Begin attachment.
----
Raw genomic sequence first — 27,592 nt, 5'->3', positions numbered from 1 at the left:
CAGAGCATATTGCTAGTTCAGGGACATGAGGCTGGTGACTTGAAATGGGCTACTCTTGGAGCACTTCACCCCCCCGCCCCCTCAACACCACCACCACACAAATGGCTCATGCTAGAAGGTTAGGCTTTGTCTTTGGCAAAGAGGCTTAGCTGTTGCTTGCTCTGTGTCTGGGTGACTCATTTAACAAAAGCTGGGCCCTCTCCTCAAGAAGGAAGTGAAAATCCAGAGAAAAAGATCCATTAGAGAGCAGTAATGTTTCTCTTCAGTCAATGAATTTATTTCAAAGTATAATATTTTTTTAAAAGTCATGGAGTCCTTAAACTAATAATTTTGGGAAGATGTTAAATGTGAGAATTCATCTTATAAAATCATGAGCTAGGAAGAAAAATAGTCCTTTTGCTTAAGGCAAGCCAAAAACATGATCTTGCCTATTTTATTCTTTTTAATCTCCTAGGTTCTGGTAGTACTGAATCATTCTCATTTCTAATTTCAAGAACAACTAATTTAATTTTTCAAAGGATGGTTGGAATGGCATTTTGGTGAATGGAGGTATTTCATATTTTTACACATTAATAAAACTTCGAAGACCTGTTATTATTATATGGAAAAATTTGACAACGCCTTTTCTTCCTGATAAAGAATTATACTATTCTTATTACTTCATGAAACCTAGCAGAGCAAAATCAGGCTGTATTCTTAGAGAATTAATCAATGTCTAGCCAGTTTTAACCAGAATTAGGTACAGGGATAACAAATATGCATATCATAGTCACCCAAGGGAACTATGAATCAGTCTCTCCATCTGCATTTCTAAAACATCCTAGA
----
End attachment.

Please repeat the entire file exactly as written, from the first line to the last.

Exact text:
Raw genomic sequence first — 27,592 nt, 5'->3', positions numbered from 1 at the left:
CAGAGCATATTGCTAGTTCAGGGACATGAGGCTGGTGACTTGAAATGGGCTACTCTTGGAGCACTTCACCCCCCCGCCCCCTCAACACCACCACCACACAAATGGCTCATGCTAGAAGGTTAGGCTTTGTCTTTGGCAAAGAGGCTTAGCTGTTGCTTGCTCTGTGTCTGGGTGACTCATTTAACAAAAGCTGGGCCCTCTCCTCAAGAAGGAAGTGAAAATCCAGAGAAAAAGATCCATTAGAGAGCAGTAATGTTTCTCTTCAGTCAATGAATTTATTTCAAAGTATAATATTTTTTTAAAAGTCATGGAGTCCTTAAACTAATAATTTTGGGAAGATGTTAAATGTGAGAATTCATCTTATAAAATCATGAGCTAGGAAGAAAAATAGTCCTTTTGCTTAAGGCAAGCCAAAAACATGATCTTGCCTATTTTATTCTTTTTAATCTCCTAGGTTCTGGTAGTACTGAATCATTCTCATTTCTAATTTCAAGAACAACTAATTTAATTTTTCAAAGGATGGTTGGAATGGCATTTTGGTGAATGGAGGTATTTCATATTTTTACACATTAATAAAACTTCGAAGACCTGTTATTATTATATGGAAAAATTTGACAACGCCTTTTCTTCCTGATAAAGAATTATACTATTCTTATTACTTCATGAAACCTAGCAGAGCAAAATCAGGCTGTATTCTTAGAGAATTAATCAATGTCTAGCCAGTTTTAACCAGAATTAGGTACAGGGATAACAAATATGCATATCATAGTCACCCAAGGGAACTATGAATCAGTCTCTCCATCTGCATTTCTAAAACATCCTAGA